The lawnmowers shed that houses 12 000 bottles of wine

Monday, 19 April, 2004
Cape Argus
It was French writer André Simon, or someone like that, who said something like this: “If you have more than one bottle of wine in your cellar when you die, then you didn’t plan your life right.”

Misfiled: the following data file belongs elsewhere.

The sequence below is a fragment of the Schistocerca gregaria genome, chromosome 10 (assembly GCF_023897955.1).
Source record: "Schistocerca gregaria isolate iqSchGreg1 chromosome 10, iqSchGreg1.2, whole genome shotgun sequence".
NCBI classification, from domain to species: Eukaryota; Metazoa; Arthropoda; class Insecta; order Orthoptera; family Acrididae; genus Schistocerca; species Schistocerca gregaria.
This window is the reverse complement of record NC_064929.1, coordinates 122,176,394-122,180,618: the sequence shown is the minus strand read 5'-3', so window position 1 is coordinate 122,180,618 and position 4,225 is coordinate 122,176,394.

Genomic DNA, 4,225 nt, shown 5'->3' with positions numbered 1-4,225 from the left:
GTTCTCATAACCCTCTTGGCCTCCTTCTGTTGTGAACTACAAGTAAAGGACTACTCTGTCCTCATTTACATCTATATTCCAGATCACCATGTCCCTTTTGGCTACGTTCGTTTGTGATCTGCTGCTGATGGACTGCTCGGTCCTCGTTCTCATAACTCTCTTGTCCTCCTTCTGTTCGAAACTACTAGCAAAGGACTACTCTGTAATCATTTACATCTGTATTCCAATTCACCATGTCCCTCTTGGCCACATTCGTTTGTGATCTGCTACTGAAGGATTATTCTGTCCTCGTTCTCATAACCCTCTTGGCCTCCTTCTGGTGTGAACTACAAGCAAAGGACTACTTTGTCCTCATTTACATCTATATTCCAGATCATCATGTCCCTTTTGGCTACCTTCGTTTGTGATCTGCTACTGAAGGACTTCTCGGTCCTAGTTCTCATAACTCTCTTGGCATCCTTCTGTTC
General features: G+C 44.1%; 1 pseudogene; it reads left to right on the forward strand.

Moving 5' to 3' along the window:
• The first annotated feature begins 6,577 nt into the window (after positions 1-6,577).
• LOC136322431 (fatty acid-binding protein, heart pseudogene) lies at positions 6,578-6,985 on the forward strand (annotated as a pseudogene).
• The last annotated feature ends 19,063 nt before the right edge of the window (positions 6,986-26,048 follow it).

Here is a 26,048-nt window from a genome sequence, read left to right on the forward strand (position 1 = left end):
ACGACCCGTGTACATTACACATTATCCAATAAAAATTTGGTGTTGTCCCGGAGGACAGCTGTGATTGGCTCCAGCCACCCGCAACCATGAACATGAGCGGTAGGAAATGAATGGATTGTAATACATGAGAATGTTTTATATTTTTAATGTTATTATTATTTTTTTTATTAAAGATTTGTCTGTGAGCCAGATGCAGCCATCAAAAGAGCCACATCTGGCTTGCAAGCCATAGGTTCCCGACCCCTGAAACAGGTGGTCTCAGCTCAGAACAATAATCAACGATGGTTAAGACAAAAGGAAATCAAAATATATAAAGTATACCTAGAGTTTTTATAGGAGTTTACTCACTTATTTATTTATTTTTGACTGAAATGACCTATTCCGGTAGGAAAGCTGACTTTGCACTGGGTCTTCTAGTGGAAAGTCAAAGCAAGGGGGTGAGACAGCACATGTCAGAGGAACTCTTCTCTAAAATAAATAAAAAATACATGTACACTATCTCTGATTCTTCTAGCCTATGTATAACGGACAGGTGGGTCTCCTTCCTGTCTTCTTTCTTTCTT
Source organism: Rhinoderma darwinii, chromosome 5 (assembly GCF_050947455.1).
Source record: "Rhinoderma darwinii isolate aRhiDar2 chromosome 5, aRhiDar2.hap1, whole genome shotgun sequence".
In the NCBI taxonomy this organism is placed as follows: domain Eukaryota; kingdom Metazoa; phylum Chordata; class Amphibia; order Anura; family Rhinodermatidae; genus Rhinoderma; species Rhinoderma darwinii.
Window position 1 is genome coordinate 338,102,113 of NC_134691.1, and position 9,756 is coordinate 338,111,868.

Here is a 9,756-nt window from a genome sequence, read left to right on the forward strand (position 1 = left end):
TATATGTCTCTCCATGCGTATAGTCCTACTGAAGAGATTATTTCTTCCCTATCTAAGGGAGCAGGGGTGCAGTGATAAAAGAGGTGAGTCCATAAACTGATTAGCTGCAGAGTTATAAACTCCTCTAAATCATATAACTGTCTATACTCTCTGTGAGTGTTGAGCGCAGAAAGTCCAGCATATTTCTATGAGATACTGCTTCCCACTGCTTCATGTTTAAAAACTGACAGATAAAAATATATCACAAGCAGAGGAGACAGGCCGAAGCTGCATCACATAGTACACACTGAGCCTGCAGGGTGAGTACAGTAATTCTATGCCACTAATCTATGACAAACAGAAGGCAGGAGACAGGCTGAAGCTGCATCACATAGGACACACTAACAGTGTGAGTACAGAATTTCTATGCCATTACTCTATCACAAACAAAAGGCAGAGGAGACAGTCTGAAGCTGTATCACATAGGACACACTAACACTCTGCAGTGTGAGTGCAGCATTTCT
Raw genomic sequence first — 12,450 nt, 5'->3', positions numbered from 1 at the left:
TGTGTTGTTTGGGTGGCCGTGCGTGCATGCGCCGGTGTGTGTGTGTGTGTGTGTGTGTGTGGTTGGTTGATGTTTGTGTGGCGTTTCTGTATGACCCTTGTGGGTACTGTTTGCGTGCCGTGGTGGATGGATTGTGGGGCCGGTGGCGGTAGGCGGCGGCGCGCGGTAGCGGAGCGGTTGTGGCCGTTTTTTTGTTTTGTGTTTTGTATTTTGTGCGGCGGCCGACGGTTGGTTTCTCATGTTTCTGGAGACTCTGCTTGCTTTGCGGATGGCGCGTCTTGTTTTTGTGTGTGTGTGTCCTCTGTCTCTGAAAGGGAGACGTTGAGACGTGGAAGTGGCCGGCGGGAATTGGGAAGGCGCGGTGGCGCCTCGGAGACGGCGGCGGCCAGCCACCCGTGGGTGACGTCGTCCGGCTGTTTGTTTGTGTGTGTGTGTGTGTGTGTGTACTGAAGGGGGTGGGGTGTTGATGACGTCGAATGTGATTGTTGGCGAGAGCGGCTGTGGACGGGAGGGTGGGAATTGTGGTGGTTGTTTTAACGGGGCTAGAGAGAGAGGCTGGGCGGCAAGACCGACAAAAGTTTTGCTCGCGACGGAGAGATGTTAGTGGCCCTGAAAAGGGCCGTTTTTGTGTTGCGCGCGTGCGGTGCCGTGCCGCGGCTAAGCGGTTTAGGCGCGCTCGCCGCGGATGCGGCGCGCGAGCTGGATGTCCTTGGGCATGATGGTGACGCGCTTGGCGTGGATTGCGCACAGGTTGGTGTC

It was French writer André Simon, or someone like that, who said something like this: “If you have more than one bottle of wine in your cellar when you die, then you didn’t plan your life right.” Jan Momberg, retired owner of Middelvlei wine estate in Devon Valley outside Stellenbosch, believes they are wise words. But if you saw his family home, you would realise he doesn’t believe Simon for a second! Middelvlei was founded in 1918 by his father. He took it over but has now retired with his wife Philé. The estate is now run by his three sons, Jan the logistics man, Ben the viticulturist and Tinnie the winemaker, who is the eldest and lives in the old family home. From the outskirts, the house looks average enough. But open up a door inside, clamber down a steep staircase into the dark and you enter a wine-lover’s heaven. Welcome to Jan se Gat! “It started as an old lawnmower shed,” middle son Ben Momberg explained. “My dad started putting a few wines down here in 1971. And now beneath the house is a sprawling, six-roomed wine cellar which is home to more than 12 000 bottles. But from the outset Momberg insisted: “It’s not a storage cellar, it’s a consumption cellar.” Jan Momberg, before we start, is the cousin of the former ANC MP and current ambassador to Greece, Jannie Momberg. The latter is nicknamed “Jan Bek” (Jan the mouth) and the former, the far quieter Momberg, is Stil Jan (Quiet Jan). Down in Jan se gat, where does one start?! Ooh, look as that, there’s a French bottle of 1977 Chateauneuf du Pape. And its bottle has a wonderfully skew, twirly design. “Don’t worry, “ said Momberg. “I’m sure if we had a couple of drinks it would look straight again.” And what have here? A Spanish bottle of Vall Formosa;s Vall Fort. And a 1988 bottle of Aan de Wagenweg Chardonnay. The three brothers spent time working in the United States and here’s a bottle of Landmark Chardonnay, a 1990 from Alexander Valley on the West Coast of the United States. Among the oldest wines, in a small, treasured, “sentimental section”, is a bottle from one of old man Momberg’s closest friends, his best man, a Walvis Bay fisherman named Tjollie Cilliers, who was killed off the coast of Mauritania many years ago. And among its neighbours are a few bottles of Lanzerac from the mid-late 60’s. One of the oldest is a 1937 bottle of Grand Mousseux Cabernet Ruby sparkling wine. It was meant to have been opened on Jan Momberg’s 21st Birthday, but the family only found it in the bottom of his mother’s wardrobe after she died – the hand-written message on the label long faded. But messages on many a bottle in the cellar remain clear – bottles signed by Naas Botha, Carel du Plessis and England cricketer Ian Botham, of all people. “Ya, he comes here quite a lot,” Momberg said. “He’s quite knowledgeable about wine. There are no rules here. You just come down and choose a bottle!” His best friend? “A 1969 Swartland Pinotage. It was unbelievable. It still had all the fruit and flavours. Another of the Momberg’s most famous fellow wine-drinkers were the touring 1976 All Black rugby players. That was before their first test, which they lost. But he admitted he didn’t remember much as he had been “nog ‘n tjokkertjie” (still a little boy). There have been a few shaky moments down in Jan se Gat too. “They were having a couple of drinks one night when an architect friend of my father’s pointed out that they had virtually hollowed out the underside of the house,” Momberg said. A number of cast-iron support pillars were installed fairly snappily! And their was the time when they spotted a huge rat, and searched for it for ages armed with a knobkierie. They eventually found it drinking from a toilet – needless to say neither the poor rodent nor the porcelain looked too good by the end of it. Here’s a bottle of 1974 Vergenoegd Shiraz. There’s a 1972 bottle of Rustenberg Cabernet Sauvignon and a 1984 bottle of KWV Roodeberg. But hold on: there among the thousands of horizontal bottles of wines, unless our eyes are deceiving us, is an Amstel lager. “Ahh,” said Momberg, thinking fast. “That’s because, um there’s an old saying that ‘it takes a lot of beer to make a good red wine’.” By far the largest of the extremely good red wines is a 15 liter bottle of Rust & Vrede, a 60th birthday present to Jan Momberg from Jannie Engelbrecht. Ben Momberg admitted, though, that some bottles were past it. Used in the kitchen, was it? “Naa. My old dad told me a long time ago that you can’t cook with bad wine. Maybe in stews, but you should rather use a good bottle of Tassenberg. There’s some stuff here that will put you off wine for - well, a few days.” But the wine is piling up. “We just need to open up and drink,” Momberg muttered. “At least 50% in this room needs to be drunk quite urgently. And in this room. The only problem is time! “This is the only industry in the world, when, if you get home sober, your wife asks you where you’ve been!” In whose hands is the cellar likely to be in years to come? Well, the three brothers and their two sisters, Tinkie and Annatjie, have had 11 children between them in the past eight years, the youngest being Taai, who is just 13 months old. So, unless a herd of thirsty elephants descend on Jan se Gat soon, a lot of wine down there is going nowhere for a long, long time.